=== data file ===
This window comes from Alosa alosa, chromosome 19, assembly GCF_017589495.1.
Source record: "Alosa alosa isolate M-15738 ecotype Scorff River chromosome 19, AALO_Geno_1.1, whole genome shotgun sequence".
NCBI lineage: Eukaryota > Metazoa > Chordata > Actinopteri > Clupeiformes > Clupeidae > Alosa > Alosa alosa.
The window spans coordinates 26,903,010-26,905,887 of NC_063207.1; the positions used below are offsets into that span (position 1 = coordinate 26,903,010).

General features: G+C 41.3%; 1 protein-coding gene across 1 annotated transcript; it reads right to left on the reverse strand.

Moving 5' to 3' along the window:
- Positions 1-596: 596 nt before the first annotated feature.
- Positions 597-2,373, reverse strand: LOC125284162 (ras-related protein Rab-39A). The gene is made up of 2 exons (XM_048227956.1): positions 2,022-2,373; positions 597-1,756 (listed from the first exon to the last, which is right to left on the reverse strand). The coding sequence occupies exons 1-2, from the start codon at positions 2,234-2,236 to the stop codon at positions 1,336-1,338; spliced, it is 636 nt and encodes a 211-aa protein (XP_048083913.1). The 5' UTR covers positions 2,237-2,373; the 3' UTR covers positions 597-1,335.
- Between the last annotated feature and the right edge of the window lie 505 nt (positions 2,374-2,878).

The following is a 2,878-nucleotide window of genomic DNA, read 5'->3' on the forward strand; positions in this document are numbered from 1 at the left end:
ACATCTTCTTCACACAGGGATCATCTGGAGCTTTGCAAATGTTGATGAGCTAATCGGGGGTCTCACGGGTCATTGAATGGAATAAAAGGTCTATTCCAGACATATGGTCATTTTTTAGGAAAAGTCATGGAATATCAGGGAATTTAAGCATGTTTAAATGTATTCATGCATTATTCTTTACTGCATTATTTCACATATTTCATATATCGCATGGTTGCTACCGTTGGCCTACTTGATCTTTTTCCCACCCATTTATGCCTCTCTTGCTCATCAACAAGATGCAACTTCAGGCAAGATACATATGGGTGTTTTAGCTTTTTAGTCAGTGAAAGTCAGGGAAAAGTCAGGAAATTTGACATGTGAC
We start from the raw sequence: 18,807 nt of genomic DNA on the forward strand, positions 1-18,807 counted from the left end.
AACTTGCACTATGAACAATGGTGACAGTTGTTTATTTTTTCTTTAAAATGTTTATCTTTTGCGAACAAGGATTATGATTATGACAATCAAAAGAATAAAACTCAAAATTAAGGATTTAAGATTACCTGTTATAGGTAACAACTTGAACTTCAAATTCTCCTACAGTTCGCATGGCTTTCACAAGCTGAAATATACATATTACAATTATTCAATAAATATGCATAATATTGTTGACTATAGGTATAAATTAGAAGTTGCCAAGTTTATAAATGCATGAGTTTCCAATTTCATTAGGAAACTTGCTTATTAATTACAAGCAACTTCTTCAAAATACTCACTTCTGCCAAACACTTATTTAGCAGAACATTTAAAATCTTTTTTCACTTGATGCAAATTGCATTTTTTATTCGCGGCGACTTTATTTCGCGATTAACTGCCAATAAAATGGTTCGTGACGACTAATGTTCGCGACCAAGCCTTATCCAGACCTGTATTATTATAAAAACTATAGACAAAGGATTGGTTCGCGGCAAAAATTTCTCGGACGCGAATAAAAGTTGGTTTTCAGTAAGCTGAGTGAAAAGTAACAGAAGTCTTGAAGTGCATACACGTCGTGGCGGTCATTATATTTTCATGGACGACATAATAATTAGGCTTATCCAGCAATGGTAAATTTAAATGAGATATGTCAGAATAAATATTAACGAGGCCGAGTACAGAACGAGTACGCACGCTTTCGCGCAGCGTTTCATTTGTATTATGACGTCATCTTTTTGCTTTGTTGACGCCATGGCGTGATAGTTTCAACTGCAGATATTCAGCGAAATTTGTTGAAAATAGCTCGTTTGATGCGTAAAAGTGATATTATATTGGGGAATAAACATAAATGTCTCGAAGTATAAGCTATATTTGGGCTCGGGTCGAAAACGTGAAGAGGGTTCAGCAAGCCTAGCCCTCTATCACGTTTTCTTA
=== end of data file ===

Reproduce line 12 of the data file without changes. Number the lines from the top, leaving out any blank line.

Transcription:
We start from the raw sequence: 18,807 nt of genomic DNA on the forward strand, positions 1-18,807 counted from the left end.